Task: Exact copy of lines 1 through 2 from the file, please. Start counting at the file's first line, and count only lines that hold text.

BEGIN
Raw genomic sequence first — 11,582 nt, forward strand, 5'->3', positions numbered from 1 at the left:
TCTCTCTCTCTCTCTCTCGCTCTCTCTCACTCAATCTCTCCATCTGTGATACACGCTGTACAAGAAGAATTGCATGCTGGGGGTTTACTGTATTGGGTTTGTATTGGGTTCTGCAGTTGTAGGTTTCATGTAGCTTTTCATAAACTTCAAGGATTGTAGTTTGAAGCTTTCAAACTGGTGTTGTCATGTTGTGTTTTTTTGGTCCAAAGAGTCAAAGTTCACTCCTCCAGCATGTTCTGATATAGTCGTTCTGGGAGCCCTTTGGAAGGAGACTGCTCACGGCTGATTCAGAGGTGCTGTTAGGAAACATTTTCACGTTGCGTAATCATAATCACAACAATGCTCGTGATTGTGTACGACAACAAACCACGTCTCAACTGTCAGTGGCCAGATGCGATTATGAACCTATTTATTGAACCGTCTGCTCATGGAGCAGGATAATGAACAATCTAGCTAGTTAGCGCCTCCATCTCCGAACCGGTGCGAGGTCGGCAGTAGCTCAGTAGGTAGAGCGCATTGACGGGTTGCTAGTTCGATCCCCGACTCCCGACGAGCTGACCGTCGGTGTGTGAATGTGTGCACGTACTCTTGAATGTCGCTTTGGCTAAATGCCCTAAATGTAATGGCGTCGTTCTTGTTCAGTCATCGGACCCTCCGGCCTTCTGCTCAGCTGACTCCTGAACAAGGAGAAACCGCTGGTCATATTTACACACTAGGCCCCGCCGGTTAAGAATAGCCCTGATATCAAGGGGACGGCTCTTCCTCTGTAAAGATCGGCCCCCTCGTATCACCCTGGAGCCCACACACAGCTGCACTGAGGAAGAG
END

Raw genomic sequence first — 11,582 nt, forward strand, 5'->3', positions numbered from 1 at the left:
TCTCTCTCTCTCTCTCTCGCTCTCTCTCACTCAATCTCTCCATCTGTGATACACGCTGTACAAGAAGAATTGCATGCTGGGGGTTTACTGTATTGGGTTTGTATTGGGTTCTGCAGTTGTAGGTTTCATGTAGCTTTTCATAAACTTCAAGGATTGTAGTTTGAAGCTTTCAAACTGGTGTTGTCATGTTGTGTTTTTTTGGTCCAAAGAGTCAAAGTTCACTCCTCCAGCATGTTCTGATATAGTCGTTCTGGGAGCCCTTTGGAAGGAGACTGCTCACGGCTGATTCAGAGGTGCTGTTAGGAAACATTTTCACGTTGCGTAATCATAATCACAACAATGCTCGTGATTGTGTACGACAACAAACCACGTCTCAACTGTCAGTGGCCAGATGCGATTATGAACCTATTTATTGAACCGTCTGCTCATGGAGCAGGATAATGAACAATCTAGCTAGTTAGCGCCTCCATCTCCGAACCGGTGCGAGGTCGGCAGTAGCTCAGTAGGTAGAGCGCATTGACGGGTTGCTAGTTCGATCCCCGACTCCCGACGAGCTGACCGTCGGTGTGTGAATGTGTGCACGTACTCTTGAATGTCGCTTTGGCTAAATGCCCTAAATGTAATGGCGTCGTTCTTGTTCAGTCATCGGACCCTCCGGCCTTCTGCTCAGCTGACTCCTGAACAAGGAGAAACCGCTGGTCATATTTACACACTAGGCCCCGCCGGTTAAGAATAGCCCTGATATCAAGGGGACGGCTCTTCCTCTGTAAAGATCGGCCCCCTCGTATCACCCTGGAGCCCACACACAGCTGCACTGAGGAAGAG